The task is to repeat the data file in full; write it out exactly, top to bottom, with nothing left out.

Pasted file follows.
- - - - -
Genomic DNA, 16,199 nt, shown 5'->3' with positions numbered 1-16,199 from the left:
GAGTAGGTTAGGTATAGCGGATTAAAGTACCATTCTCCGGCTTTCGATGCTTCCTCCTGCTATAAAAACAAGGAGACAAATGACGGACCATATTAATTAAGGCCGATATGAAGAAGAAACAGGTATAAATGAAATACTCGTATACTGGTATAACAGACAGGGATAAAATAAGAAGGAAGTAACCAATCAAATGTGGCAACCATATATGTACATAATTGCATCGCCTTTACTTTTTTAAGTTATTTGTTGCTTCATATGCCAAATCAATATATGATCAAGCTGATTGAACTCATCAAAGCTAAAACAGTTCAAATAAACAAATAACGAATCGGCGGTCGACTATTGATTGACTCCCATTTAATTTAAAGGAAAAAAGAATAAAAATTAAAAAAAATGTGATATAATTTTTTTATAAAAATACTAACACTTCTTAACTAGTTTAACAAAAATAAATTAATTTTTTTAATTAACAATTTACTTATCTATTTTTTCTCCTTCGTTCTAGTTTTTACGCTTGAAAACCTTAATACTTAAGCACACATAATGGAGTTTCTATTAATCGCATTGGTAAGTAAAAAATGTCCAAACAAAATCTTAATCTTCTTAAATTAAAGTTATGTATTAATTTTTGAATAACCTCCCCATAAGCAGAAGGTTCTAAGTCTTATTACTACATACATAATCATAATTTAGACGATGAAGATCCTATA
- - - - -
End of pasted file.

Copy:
Genomic DNA, 16,199 nt, shown 5'->3' with positions numbered 1-16,199 from the left:
GAGTAGGTTAGGTATAGCGGATTAAAGTACCATTCTCCGGCTTTCGATGCTTCCTCCTGCTATAAAAACAAGGAGACAAATGACGGACCATATTAATTAAGGCCGATATGAAGAAGAAACAGGTATAAATGAAATACTCGTATACTGGTATAACAGACAGGGATAAAATAAGAAGGAAGTAACCAATCAAATGTGGCAACCATATATGTACATAATTGCATCGCCTTTACTTTTTTAAGTTATTTGTTGCTTCATATGCCAAATCAATATATGATCAAGCTGATTGAACTCATCAAAGCTAAAACAGTTCAAATAAACAAATAACGAATCGGCGGTCGACTATTGATTGACTCCCATTTAATTTAAAGGAAAAAAGAATAAAAATTAAAAAAAATGTGATATAATTTTTTTATAAAAATACTAACACTTCTTAACTAGTTTAACAAAAATAAATTAATTTTTTTAATTAACAATTTACTTATCTATTTTTTCTCCTTCGTTCTAGTTTTTACGCTTGAAAACCTTAATACTTAAGCACACATAATGGAGTTTCTATTAATCGCATTGGTAAGTAAAAAATGTCCAAACAAAATCTTAATCTTCTTAAATTAAAGTTATGTATTAATTTTTGAATAACCTCCCCATAAGCAGAAGGTTCTAAGTCTTATTACTACATACATAATCATAATTTAGACGATGAAGATCCTATA